“He didn’t authorize the book so I can understand it a little bit, but people want to know about you, buddy”

“You get your name in the paper, I’ve heard your name mentioned on T-V by Micheal Kay. That’s gotta be pretty cool”

“Yeah, it’s nice but Derek can be a pain in the neck for the scorers”

“Why is that?, does he confront you on any calls?”

“Only that one with A-Rod but, you hit so many of those little dribblers and damn, if you don’t hustle down the line every freakin’ time. Most times the scorer has to call a hit and there are some out there who believe we favor you on the calls”

“Were you the scorer when Derek got his 3000th hit?”

“No, my colleague, Jordan Sprechman worked that game. I had enough problems with hit #2987”

“What do you mean?”

“In 2011, Derek was in pursuit of his 3000th hit and he was 14 shy of the milestone when the Yankees hosted the Red Sox. Derek hit a chopper towards the middle that Marco Scutaro backed up on and then threw the ball to first in the dirt. Adrian Gonzalez couldn’t pick it, Jeter reached and, to the despair of many, I called it an infield hit”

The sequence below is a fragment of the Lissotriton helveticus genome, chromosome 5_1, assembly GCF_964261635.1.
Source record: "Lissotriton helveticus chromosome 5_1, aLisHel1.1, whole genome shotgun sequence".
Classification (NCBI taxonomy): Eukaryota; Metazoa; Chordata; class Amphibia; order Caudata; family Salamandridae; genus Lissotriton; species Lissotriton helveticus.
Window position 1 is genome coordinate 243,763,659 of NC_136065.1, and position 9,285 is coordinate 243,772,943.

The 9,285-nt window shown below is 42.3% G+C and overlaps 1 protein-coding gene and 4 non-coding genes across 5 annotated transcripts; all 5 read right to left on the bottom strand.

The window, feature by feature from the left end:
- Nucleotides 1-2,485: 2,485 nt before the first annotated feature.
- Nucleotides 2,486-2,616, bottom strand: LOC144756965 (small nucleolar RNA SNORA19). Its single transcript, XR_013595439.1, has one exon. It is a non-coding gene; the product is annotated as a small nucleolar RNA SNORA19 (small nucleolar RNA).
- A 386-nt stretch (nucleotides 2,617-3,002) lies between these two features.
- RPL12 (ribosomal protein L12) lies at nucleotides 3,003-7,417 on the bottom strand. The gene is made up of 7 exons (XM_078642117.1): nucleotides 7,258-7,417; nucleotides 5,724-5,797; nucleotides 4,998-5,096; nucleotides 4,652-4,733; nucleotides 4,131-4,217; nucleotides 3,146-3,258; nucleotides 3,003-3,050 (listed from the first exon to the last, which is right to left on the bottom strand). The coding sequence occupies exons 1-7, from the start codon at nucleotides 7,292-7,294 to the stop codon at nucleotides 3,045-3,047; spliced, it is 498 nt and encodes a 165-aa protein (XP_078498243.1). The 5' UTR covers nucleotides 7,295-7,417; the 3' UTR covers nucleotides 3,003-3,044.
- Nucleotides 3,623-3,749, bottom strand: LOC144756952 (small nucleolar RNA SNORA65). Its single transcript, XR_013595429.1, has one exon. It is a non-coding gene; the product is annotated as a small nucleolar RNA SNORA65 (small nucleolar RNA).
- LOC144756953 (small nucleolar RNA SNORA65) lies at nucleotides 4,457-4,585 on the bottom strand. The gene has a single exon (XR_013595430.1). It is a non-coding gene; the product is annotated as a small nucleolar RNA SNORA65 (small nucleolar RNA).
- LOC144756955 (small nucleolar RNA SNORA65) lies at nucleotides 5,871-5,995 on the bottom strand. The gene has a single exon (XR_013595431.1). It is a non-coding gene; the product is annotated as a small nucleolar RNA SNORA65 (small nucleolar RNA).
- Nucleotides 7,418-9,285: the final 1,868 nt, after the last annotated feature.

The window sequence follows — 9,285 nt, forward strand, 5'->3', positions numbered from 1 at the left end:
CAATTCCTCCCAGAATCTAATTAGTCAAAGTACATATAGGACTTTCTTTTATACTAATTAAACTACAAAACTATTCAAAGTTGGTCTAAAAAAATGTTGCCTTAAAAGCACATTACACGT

“They thought it should be an error”

“A number of people did. Bob Raissman wrote an article about how the scorers in town are dealing with Jeter's run to 3000 and he happened to call me the next day. I also got into a heated argument on-air at Sirius XM with Chris Russo”

“You could write a book”

“Maybe one day but I still need the job”

“(Laughs) yeah, I guess that would cause a problem”

“What’s that buddy, you gotta go. Already? It’s only been 20 years. Okay, I get it, you gotta leave. Well, I’ll be seeing ‘ya”

and then, I woke up and realized, hey, he is leaving